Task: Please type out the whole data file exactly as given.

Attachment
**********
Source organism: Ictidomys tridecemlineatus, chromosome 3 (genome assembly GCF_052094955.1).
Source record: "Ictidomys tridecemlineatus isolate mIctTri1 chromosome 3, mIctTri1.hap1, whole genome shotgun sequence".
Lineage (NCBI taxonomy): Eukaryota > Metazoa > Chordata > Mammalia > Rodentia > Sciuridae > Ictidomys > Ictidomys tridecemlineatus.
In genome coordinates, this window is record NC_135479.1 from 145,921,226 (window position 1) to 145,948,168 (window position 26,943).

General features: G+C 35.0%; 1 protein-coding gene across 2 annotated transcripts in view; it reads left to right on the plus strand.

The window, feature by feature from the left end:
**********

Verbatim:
Source organism: Ictidomys tridecemlineatus, chromosome 3 (genome assembly GCF_052094955.1).
Source record: "Ictidomys tridecemlineatus isolate mIctTri1 chromosome 3, mIctTri1.hap1, whole genome shotgun sequence".
Lineage (NCBI taxonomy): Eukaryota > Metazoa > Chordata > Mammalia > Rodentia > Sciuridae > Ictidomys > Ictidomys tridecemlineatus.
In genome coordinates, this window is record NC_135479.1 from 145,921,226 (window position 1) to 145,948,168 (window position 26,943).

General features: G+C 35.0%; 1 protein-coding gene across 2 annotated transcripts in view; it reads left to right on the plus strand.

The window, feature by feature from the left end: